Tropical Storm Hilary unleashed furious flash floods east and west of Los Angeles on Sunday as the system made its historic arrival in California after barreling through Mexico’s Baja California peninsula with deadly force.
One person died in Mexico amid reports of flash flooding in the peninsula, where some roads were swept away and images on social media showed raging torrents gushing down city streets that been turned into rivers.
Reuters reports that California Governor Gavin Newsom declared a state of emergency for much of Southern California, with flash flood warnings in effect until at least 3 a.m. (1000 GMT) on Monday in a region that is more accustomed to drought.
Mountain and desert areas could get 5 to 10 inches of (12 to 25 cm) rain, as much as the deserts typically see in a year, forecasters said.
The first tropical storm to pelt Los Angeles County since 1939 triggered serious flooding in the San Gabriel Mountains east of the city and coastal areas to the northwest in Ventura County.
San Bernardino County ordered evacuations of a number of towns in the mountains and valleys where social media images showed torrents of water, mud, rock and trees.
In Wrightwood, California, about 70 miles (112 km) northeast of Los Angeles, the rain washed trees and mud down a hill in Sheep Canyon. Further east in Oak Glen – one of five San Bernardino County towns under evacuation orders – gushing floodwater threw trees, mud and rock into the air.
To the west in more populated Ventura County, the National Weather Service warned of life-threatening flooding where up to 2 inches (5 cm) of rain fell within two hours. The weather service reported cars stuck in the community of Spanish Hills, where it said firefighters conducted swift water rescues.
Newsom, on a tour of Southern California, said Palm Springs, a desert getaway in Riverside County about 100 miles (160 km) east of Los Angeles, was dry when he left on Sunday but an hour later it had received “the most significant rainfall over a 60-minute period any time in the history of Palm Springs.” The streets were soon flooded.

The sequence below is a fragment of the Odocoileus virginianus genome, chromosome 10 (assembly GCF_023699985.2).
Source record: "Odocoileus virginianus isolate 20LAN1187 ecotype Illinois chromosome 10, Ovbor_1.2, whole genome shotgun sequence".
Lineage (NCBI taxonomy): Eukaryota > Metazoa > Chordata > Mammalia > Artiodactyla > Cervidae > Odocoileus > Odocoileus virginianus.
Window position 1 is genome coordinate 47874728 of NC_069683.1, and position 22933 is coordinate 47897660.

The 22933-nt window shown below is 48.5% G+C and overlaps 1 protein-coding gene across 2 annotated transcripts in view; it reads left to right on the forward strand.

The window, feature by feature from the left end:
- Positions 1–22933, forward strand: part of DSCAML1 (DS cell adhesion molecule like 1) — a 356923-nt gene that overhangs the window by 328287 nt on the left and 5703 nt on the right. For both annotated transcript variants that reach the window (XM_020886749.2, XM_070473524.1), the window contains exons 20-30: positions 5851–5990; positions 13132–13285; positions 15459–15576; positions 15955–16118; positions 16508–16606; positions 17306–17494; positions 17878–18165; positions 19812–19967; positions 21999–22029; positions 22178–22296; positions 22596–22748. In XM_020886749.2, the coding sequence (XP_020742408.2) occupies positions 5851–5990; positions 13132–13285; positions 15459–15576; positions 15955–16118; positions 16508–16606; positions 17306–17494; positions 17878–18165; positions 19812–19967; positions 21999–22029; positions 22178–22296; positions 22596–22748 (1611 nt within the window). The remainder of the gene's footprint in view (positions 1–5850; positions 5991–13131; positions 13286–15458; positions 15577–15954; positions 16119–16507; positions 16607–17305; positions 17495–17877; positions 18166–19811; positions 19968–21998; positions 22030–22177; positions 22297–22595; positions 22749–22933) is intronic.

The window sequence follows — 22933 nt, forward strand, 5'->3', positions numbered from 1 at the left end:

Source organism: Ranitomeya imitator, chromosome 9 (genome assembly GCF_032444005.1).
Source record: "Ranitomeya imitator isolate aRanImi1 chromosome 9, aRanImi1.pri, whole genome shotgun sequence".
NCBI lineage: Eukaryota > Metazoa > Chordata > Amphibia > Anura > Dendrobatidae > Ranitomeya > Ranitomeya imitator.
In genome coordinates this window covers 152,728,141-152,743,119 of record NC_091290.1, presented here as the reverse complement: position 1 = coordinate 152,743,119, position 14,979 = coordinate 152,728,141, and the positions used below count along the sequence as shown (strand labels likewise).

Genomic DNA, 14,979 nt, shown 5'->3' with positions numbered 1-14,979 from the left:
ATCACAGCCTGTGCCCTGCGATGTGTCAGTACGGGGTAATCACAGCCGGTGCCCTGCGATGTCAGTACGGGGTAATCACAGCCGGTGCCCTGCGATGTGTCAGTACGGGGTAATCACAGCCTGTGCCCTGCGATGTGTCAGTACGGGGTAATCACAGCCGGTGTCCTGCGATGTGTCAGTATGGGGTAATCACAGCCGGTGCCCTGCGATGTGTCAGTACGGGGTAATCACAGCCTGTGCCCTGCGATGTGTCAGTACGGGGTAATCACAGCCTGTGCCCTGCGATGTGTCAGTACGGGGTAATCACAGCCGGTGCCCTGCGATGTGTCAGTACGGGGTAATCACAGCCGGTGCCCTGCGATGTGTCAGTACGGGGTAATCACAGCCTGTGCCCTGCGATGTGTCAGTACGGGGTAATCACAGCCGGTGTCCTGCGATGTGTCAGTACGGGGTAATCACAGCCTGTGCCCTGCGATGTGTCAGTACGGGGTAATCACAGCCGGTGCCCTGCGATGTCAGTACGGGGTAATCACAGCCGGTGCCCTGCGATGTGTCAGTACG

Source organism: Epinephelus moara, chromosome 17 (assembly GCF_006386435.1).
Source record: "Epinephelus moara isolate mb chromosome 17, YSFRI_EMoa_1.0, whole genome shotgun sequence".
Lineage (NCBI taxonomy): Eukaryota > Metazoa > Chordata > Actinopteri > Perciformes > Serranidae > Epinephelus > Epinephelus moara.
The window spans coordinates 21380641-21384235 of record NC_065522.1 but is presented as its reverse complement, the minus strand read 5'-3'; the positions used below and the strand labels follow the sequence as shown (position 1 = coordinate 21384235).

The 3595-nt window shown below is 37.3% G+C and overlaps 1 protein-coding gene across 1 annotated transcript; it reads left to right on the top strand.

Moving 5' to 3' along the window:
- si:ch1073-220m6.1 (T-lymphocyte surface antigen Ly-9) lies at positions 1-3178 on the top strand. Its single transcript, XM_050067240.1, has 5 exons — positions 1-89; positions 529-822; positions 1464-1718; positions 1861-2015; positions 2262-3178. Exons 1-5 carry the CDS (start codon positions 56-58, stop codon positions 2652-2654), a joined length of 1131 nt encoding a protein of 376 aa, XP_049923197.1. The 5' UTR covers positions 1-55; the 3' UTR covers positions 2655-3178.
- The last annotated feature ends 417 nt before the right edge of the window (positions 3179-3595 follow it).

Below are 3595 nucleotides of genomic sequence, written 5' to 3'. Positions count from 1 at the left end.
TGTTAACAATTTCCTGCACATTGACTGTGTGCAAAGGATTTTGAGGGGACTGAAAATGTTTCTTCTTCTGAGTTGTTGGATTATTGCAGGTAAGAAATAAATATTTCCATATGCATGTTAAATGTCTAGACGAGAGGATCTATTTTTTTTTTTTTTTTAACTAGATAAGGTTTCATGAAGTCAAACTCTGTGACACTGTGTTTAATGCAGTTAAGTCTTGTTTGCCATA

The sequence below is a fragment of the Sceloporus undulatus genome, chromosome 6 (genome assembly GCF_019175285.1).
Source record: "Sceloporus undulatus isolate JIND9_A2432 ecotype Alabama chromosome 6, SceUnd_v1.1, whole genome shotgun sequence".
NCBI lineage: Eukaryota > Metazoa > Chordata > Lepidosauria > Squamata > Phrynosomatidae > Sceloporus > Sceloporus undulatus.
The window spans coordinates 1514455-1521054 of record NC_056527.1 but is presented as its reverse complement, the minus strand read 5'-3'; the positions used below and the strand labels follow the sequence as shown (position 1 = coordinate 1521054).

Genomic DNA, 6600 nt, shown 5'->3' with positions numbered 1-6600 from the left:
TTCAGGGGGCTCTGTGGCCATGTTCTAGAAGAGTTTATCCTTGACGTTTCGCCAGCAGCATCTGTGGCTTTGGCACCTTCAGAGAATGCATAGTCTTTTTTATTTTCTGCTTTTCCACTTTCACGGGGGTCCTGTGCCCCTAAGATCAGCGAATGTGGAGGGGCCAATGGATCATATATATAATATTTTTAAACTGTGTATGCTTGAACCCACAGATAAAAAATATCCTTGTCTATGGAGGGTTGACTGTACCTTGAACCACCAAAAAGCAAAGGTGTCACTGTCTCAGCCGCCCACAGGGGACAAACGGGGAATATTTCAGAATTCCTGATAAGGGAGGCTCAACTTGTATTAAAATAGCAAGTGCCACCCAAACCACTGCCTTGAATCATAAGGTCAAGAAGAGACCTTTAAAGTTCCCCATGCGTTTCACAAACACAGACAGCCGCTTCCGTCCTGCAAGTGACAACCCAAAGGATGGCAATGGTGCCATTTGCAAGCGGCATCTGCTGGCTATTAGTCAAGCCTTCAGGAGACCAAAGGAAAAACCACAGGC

“That’s how quickly this system is moving. Take nothing for granted,” Newsom told a news briefing in Los Angeles after he said he updated U.S. President Joe Biden, who ordered federal agencies to move personnel and supplies into the region.
‘NEVER SEEN ANYTHING LIKE THIS’
The storm stunned people in the nearby town of Rancho Mirage, where water and debris rushed over closed roads and stranded at least one pickup truck that was stuck in water nearly to the top of its bed.
“It’s quite amazing. I’ve never seen anything like this,” said Sean Julian, 54, of Rancho Mirage. “I’m seeing a lot more trees down. And there’s a big tree that just fell over there, and I probably shouldn’t be out here.”
DJ Hilton of neighboring Cathedral City said: “We’ve had storms before, but never anything quite this windy and rainy at the same time.”
At 8 p.m. PDT (0300 GMT), Hilary was 105 miles (170 km) northwest of San Diego, packing winds of 45 mph (75 kph) and moving to the north-northwest, the weather service said.
Hundreds of flights in San Diego, Las Vegas and Los Angeles were canceled, and professional sporting matches rescheduled. The Los Angeles Unified School District and San Diego Unified School District, the two largest school districts in the state, canceled classes for Monday. Dangerous surf pounded the beaches in Southern California.
Floodwaters raced through the concrete banks of the Los Angeles River, which normally contains barely a trickle. In Ocotillo, a desert town about 90 miles east of San Diego, rock slides brought boulders down on Interstate 8, causing traffic delays on the highway to Arizona.
Hilary made landfall earlier on Sunday in the northern part of Mexico’s Baja California peninsula, where nearly 1,900 people were evacuated to shelters, according to the country’s army.
The storm was especially dangerous in low-income areas where many homes fail to meet building codes.
“We’ve always been aware that it’s a risky area. A lot of water runs (nearby) but what are we going to do? It’s the only place we have to live,” said Yolanda Contreras, living in a flood-prone area of Rosarito, about 15 miles south of the U.S.-Mexican border.